Alternatively, community implies creating a sense of acceptance, support, and social bonding. This is what belonging aims to do.

So, if accessibility ensures everybody has the means or tools to reach the table, and inclusion guarantees a seat and relevant opportunities, belonging encourages an emotionally and socially supportive space where each person feels welcome and valued.

It’s easy to tell the difference between when you feel merely tolerated and when you belong.

A11Y at Salesforce

Justin Lacap, an event supervisor at Salesforce and a person who stutters, recounts his experience with finding a sense of belonging.

“Even at my previous jobs,” he recalls, “I never felt comfortable disclosing this part of myself. This past year was my first time sharing my story out in the open, and with the world.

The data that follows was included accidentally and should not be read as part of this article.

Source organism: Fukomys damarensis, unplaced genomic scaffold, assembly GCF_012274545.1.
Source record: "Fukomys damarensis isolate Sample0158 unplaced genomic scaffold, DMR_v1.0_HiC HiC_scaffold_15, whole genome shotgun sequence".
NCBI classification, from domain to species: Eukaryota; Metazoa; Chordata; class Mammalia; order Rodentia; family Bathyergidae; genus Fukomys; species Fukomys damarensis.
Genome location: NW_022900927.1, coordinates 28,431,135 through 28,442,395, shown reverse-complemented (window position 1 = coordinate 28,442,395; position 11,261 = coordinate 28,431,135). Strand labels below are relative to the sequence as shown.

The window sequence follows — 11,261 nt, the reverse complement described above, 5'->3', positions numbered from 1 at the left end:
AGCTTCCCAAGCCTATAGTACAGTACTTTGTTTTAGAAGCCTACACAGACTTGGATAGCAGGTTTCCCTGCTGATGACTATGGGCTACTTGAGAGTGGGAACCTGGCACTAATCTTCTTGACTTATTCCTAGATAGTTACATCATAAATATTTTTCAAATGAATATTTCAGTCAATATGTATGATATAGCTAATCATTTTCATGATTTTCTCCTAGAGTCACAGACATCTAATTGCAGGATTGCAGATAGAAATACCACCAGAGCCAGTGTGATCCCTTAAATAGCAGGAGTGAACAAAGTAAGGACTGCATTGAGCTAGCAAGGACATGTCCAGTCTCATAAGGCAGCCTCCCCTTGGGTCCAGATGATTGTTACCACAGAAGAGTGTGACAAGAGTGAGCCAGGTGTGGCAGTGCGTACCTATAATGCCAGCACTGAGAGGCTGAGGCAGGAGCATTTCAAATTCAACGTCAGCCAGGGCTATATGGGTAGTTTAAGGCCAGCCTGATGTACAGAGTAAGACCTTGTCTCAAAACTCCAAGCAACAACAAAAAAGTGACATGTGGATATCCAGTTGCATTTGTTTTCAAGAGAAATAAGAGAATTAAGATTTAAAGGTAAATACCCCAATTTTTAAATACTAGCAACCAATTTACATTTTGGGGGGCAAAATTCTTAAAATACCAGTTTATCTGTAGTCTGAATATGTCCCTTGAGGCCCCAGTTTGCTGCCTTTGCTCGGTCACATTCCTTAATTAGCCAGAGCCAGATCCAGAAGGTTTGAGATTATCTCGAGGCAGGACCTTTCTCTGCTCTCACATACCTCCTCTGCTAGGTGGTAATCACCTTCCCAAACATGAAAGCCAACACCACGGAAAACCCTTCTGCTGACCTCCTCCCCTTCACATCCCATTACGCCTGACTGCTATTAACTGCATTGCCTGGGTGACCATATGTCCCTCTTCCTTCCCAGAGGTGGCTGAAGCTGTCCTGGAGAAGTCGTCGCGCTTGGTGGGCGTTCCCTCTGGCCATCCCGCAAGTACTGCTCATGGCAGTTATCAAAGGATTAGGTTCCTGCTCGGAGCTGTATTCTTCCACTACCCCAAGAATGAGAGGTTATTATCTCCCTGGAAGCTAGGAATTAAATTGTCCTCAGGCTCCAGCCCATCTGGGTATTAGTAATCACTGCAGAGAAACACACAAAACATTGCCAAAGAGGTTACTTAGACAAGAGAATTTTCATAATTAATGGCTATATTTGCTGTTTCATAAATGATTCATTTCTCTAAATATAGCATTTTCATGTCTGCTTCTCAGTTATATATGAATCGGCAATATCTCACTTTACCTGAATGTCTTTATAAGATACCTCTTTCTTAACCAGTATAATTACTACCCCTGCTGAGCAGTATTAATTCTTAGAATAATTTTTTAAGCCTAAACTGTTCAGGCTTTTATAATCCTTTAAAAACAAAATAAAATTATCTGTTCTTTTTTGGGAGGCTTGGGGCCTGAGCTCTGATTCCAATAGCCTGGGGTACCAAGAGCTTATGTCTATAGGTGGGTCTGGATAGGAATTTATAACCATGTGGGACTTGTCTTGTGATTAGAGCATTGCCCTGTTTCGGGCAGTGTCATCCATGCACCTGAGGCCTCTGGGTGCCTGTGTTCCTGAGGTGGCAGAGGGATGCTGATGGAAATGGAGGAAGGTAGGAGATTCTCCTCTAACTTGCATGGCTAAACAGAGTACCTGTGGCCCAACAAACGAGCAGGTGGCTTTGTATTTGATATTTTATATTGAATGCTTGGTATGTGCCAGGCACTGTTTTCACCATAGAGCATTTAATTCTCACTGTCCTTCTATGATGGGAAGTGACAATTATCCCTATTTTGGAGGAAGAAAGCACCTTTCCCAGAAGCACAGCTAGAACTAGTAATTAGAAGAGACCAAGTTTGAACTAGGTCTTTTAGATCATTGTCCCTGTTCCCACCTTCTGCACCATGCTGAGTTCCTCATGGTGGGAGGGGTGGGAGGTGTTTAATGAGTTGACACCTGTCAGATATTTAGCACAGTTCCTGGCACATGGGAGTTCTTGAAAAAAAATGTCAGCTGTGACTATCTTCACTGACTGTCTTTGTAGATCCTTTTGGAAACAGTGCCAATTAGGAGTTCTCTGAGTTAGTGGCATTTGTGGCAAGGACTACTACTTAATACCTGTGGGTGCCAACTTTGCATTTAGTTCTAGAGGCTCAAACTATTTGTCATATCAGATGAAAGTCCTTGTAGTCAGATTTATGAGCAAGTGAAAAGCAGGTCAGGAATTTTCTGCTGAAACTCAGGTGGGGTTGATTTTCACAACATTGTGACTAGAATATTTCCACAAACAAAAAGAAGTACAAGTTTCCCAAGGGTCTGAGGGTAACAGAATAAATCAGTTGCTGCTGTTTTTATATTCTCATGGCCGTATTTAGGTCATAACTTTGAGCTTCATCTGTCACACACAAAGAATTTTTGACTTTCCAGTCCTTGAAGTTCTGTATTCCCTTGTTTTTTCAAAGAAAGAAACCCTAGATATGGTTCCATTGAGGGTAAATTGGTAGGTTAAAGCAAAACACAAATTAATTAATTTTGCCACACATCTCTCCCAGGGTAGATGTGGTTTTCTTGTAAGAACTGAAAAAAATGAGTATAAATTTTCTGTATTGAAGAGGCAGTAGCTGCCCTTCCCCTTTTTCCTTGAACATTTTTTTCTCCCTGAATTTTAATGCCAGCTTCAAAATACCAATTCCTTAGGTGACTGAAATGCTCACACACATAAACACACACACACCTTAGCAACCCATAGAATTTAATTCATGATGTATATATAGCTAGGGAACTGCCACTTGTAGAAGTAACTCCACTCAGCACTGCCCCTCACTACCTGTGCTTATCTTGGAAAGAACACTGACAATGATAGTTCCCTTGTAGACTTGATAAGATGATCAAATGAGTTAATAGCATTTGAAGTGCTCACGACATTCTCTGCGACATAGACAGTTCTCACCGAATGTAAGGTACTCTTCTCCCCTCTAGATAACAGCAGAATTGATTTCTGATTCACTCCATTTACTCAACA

“After being with Salesforce for about two years now, I’ve really felt like I am able to be myself in the [Salesforce] community and ecosystem,” he continues. “I really have found a home, and a tribe I can relate to, and that’s super important to me.”

A11y continues to gain momentum, but it will take a sustained effort by each of us. By establishing hiring practices and designing with and for people with disabilities in mind, not only can our companies be more inclusive and accessible, but we can foster communities where everybody experiences a deep sense of belonging.